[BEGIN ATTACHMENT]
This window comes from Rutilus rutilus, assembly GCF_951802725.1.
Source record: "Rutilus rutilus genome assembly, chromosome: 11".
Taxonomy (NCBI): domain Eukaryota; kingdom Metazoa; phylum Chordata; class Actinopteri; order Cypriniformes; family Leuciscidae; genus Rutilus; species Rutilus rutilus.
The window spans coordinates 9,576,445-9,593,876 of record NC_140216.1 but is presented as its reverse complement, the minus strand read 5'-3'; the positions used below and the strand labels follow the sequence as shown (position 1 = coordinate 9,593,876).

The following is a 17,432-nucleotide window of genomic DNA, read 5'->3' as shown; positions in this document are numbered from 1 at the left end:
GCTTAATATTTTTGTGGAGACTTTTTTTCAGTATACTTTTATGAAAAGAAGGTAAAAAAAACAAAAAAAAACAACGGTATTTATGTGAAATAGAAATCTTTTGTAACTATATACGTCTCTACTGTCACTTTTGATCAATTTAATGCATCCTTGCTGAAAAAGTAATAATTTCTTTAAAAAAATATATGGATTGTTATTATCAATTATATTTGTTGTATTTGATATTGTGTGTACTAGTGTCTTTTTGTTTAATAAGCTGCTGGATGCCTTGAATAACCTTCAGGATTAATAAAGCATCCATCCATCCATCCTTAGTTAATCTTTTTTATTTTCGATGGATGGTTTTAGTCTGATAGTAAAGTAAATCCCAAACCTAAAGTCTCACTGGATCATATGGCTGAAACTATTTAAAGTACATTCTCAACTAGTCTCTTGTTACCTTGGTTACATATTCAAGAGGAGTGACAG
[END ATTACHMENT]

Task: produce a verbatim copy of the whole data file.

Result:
This window comes from Rutilus rutilus, assembly GCF_951802725.1.
Source record: "Rutilus rutilus genome assembly, chromosome: 11".
Taxonomy (NCBI): domain Eukaryota; kingdom Metazoa; phylum Chordata; class Actinopteri; order Cypriniformes; family Leuciscidae; genus Rutilus; species Rutilus rutilus.
The window spans coordinates 9,576,445-9,593,876 of record NC_140216.1 but is presented as its reverse complement, the minus strand read 5'-3'; the positions used below and the strand labels follow the sequence as shown (position 1 = coordinate 9,593,876).

The following is a 17,432-nucleotide window of genomic DNA, read 5'->3' as shown; positions in this document are numbered from 1 at the left end:
GCTTAATATTTTTGTGGAGACTTTTTTTCAGTATACTTTTATGAAAAGAAGGTAAAAAAAACAAAAAAAAACAACGGTATTTATGTGAAATAGAAATCTTTTGTAACTATATACGTCTCTACTGTCACTTTTGATCAATTTAATGCATCCTTGCTGAAAAAGTAATAATTTCTTTAAAAAAATATATGGATTGTTATTATCAATTATATTTGTTGTATTTGATATTGTGTGTACTAGTGTCTTTTTGTTTAATAAGCTGCTGGATGCCTTGAATAACCTTCAGGATTAATAAAGCATCCATCCATCCATCCTTAGTTAATCTTTTTTATTTTCGATGGATGGTTTTAGTCTGATAGTAAAGTAAATCCCAAACCTAAAGTCTCACTGGATCATATGGCTGAAACTATTTAAAGTACATTCTCAACTAGTCTCTTGTTACCTTGGTTACATATTCAAGAGGAGTGACAG